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Calculating resultant torque using cross product

  1. Jun 3, 2014 #1
    1."In this exercise, you will be finding the resultant torque from the cross product of a lever arm with a force vector. The lever arm vector is A=2.0i+3.0j. The force vector is B=3.0i-4.0j.
    Find A x B
    B x A
    and 2A x 3B




    2.My teacher has been sick the past few days so hasnt taught us anything about torque yet, but the homework is still due. I'm not sure where to start because every formula i've read about how to do these says to include sinθ, but an angle was not given.



    3. is it just: 6i-12j+1k
    -6i+12j-1k
    and 36i-72j+6k? Someone please help me understand how these are done.
     
  2. jcsd
  3. Jun 3, 2014 #2
  4. Jun 3, 2014 #3
    Last edited: Jun 3, 2014
  5. Jun 3, 2014 #4
    There are two interpretations of the cross-product:

    Geometrical Interpretation:

    [itex] \vec{A}x\vec{B} = |A||B|\sin \theta \hat{n} [/itex]

    Algebraic Interpretation:

    [itex] \vec{A} = A_x i + A_y j + A_z k [/itex]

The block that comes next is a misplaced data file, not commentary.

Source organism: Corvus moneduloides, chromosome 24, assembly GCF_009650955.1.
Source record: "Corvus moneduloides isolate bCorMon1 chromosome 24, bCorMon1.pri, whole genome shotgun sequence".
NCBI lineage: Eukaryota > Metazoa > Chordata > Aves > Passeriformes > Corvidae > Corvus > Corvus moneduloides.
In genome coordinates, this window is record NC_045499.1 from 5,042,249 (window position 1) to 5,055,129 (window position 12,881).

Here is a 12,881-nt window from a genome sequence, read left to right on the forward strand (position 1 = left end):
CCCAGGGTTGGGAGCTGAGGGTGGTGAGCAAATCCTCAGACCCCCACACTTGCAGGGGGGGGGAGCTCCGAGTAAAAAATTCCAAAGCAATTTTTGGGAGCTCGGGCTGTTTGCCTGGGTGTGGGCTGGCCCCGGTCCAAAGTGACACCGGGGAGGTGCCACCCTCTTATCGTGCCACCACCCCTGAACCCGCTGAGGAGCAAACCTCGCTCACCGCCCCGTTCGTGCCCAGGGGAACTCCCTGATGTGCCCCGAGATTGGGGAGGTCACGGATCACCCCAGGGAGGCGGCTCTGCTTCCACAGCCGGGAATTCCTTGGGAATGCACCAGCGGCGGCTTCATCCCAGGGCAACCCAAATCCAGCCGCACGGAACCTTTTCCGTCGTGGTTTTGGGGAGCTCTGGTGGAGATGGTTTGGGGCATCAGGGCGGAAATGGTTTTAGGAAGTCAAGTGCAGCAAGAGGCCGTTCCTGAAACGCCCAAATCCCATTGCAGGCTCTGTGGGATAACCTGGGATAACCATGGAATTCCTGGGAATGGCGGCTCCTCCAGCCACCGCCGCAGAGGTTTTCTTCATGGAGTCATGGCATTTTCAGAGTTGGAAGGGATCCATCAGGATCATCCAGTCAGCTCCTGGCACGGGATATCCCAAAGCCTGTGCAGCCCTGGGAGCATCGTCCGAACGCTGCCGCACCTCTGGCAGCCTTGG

[itex] \vec{B} = B_x i + B_y j + B_z k [/itex]
    [itex] \vec{A}x\vec{B} = (A_y B_z-A_z B_y)i + (A_z B_x - A_x B_z)j + (A_x B_y - A_y B_x)k [/itex]
     
  6. Jun 3, 2014 #5


    Or you can learn from this video also.
     
    Last edited by a moderator: Sep 25, 2014
  7. Jun 3, 2014 #6
    ohhh okay, I see now. and if there's no Z (z=0), that makes that direction 0? So in this case the i and j are 0?
     
  8. Jun 3, 2014 #7
    Yes, the cross-product of two vectors results in a vector that it's perpendicular to the plane that contains both vectors: in this case the Z direction.
     
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